Installing VNC Server on Ubuntu

There are multiple methods to install a VNC Server on Ubuntu.

Option 1: Given that my preference is Real VNC (for both server and client), you could start by installing their .deb file for the easiest method:

Figure 14: Installing the RealVNC branded VNC Server on Linux can be accomplished with their .deb package file.

To install a .deb file in Ubuntu, you can double click the icon in the file browser/desktop. Alternatively, you may run .deb files from the command line:

Option 2: Alternatively, there is plenty of information online on how to manually install a VNC server from the command line.

Rather than regurgitating someone else’s installation guide here, I’m providing links to promising tutorials:

If you find a tutorial that you particularly like for installing VNC via the command line, please share it in the comments section of this post.

Real VNC Client

My preferred VNC client is Real VNC which is available for macOS, Linux, Windows, and other operating systems.

You can download the Real VNC client appropriate for your system using this link.

Once you have both (1) VNC server running on your remote machine and (2) the VNC client running on your local machine, follow the steps in Figure 11:

  1. Enter the IP address of the remote machine.
  2. Enter the username and password for the account on the remote system.
  3. Enjoy your VNC connection!

From there you have remote access to the desktop and GUI manager on the remote machine.

So, what’s the catch?

The problem with VNC is that it’s slow due to network latency. Even on local networks, VNC can appear to be a bit “laggy” at times.

I personally only use VNC when:

  1. I need to access my Raspberry Pi on a local network.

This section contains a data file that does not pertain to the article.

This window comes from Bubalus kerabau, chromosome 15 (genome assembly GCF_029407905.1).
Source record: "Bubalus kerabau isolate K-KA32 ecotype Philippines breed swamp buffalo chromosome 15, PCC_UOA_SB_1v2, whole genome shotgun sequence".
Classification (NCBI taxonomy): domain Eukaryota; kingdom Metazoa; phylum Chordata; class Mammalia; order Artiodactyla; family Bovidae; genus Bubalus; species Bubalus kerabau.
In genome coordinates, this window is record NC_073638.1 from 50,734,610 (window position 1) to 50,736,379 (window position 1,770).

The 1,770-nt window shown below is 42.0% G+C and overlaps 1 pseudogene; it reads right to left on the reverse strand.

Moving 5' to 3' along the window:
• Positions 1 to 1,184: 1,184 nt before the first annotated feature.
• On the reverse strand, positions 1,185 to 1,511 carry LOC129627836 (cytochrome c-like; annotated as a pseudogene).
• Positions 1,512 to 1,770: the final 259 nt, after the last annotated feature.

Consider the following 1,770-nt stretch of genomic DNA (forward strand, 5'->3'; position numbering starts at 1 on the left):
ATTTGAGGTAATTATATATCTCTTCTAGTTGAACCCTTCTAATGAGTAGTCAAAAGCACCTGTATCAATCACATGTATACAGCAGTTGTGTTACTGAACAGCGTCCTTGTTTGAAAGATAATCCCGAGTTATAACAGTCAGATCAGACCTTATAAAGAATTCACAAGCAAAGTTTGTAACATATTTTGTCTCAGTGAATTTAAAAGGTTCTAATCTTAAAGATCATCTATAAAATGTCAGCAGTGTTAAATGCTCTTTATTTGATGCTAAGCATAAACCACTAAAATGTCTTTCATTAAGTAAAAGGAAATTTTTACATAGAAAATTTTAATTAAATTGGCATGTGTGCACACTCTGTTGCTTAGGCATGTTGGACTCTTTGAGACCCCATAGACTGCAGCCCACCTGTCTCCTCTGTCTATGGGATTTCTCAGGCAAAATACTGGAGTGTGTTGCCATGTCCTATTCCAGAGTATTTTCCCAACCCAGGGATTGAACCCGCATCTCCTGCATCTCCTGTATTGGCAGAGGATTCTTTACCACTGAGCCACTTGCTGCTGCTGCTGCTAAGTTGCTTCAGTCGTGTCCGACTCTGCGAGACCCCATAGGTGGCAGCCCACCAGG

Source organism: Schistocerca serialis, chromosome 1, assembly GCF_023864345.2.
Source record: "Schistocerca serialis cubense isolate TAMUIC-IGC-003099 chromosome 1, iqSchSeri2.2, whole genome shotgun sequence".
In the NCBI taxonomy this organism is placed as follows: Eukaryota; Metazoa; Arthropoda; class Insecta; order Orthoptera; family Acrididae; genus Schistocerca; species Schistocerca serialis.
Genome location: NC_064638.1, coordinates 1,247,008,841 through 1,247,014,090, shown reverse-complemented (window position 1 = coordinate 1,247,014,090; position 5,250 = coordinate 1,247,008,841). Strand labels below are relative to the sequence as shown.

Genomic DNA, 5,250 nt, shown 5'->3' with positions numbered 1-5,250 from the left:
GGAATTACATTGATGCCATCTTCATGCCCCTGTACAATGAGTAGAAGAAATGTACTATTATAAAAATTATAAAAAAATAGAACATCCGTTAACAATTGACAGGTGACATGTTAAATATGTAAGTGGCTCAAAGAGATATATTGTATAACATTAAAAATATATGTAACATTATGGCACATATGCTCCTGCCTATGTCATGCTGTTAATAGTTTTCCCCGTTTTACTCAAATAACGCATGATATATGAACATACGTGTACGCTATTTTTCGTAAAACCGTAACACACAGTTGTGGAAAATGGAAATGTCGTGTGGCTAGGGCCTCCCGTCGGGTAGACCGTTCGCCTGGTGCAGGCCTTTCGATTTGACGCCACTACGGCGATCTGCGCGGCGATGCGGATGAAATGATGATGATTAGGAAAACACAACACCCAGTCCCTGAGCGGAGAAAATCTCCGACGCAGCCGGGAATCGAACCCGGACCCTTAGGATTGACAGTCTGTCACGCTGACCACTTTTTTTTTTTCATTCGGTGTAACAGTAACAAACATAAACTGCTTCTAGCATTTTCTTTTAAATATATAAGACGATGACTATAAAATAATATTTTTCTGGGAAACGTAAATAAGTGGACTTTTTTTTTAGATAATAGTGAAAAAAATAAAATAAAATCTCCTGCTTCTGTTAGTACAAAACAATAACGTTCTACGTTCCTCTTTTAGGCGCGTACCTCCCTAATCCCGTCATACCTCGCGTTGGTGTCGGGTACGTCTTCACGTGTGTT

2. I need to run Python scripts that utilize cv2.imshow so I can visualize the output.

If your network connection is strong, you can use VNC and cv2.imshow calls to debug real-time Python and OpenCV scripts; however, if your connection is weak and you consistently need to use cv2.imshow, you should simply use a physical monitor attached to your “remote” machine.

Jupyter Notebooks

Figure 15: Jupyter Notebooks are great environments if you can stay contained in your web browser. The community loves Jupyter Notebooks for sharing code demos. There are times when you’ll find that Jupyter limits your development, however.

Jupyter Notebooks have become super popular for Python development.

I encourage you to use them, provided you understand that Jupyter Notebooks are not a replacement for the command line — they are just a different tool in your tool belt.

Just because you can execute commands and code via a Jupyter Notebook does not mean you can ignore learning the command line (and vice versa).

To be a well-rounded developer you need to learn how to use both.

The benefit of Jupyter Notebooks is that you have an interactive IDLE environment that you access via your web browser — you simply point your web browser at the IP address/port of the Jupyter Notebook running on your remote machine and access it. To utilize Jupyter Notebooks you first need to install it on your remote machine:

If you are using Python virtual environments (recommended) you will need to install the jupyter package into whichever Python environment you use to use Jupyter Notebooks inside of.

As a quick sanity check, you can launch a jupyter notebook via:

Your web browser will launch automatically if your notebook is running on the local machine and you are also on your local machine.

Figure 16: To create a new Python Jupyter Notebook file, simply use the “New” menu in the corner. You may also launch a web-based terminal from this menu.

If your notebook is running remotely, you need to launch a web browser and enter the server IP address and port ( ) into the URL box.

From there, you can create a new notebook by pressing “New” and “Python 3” as shown in Figure 16.

You can insert Python code or system commands into a Notebook in “Cells”. Go ahead and press “Insert”“Insert cell below” a few times. From there you can enter Python code normally. System commands are preceded with !  (refer to cell “In [3]” of Figure 15).